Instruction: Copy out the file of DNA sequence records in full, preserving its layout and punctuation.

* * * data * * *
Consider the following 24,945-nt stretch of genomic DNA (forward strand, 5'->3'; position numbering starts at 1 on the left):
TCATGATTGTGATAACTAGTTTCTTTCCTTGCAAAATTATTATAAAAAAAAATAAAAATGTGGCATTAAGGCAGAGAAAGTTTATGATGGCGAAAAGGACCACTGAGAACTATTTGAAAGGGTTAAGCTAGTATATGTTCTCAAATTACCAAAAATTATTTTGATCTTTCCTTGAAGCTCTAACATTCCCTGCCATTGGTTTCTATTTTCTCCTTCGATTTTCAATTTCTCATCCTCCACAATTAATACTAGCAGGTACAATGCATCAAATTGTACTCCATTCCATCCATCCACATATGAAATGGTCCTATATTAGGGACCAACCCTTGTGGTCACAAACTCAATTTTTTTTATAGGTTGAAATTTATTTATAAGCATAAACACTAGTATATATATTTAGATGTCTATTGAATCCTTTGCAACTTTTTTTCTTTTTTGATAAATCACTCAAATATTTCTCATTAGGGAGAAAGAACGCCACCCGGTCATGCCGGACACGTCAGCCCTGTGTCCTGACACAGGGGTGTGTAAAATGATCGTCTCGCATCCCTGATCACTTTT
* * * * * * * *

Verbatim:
Consider the following 24,945-nt stretch of genomic DNA (forward strand, 5'->3'; position numbering starts at 1 on the left):
TCATGATTGTGATAACTAGTTTCTTTCCTTGCAAAATTATTATAAAAAAAAATAAAAATGTGGCATTAAGGCAGAGAAAGTTTATGATGGCGAAAAGGACCACTGAGAACTATTTGAAAGGGTTAAGCTAGTATATGTTCTCAAATTACCAAAAATTATTTTGATCTTTCCTTGAAGCTCTAACATTCCCTGCCATTGGTTTCTATTTTCTCCTTCGATTTTCAATTTCTCATCCTCCACAATTAATACTAGCAGGTACAATGCATCAAATTGTACTCCATTCCATCCATCCACATATGAAATGGTCCTATATTAGGGACCAACCCTTGTGGTCACAAACTCAATTTTTTTTATAGGTTGAAATTTATTTATAAGCATAAACACTAGTATATATATTTAGATGTCTATTGAATCCTTTGCAACTTTTTTTCTTTTTTGATAAATCACTCAAATATTTCTCATTAGGGAGAAAGAACGCCACCCGGTCATGCCGGACACGTCAGCCCTGTGTCCTGACACAGGGGTGTGTAAAATGATCGTCTCGCATCCCTGATCACTTTT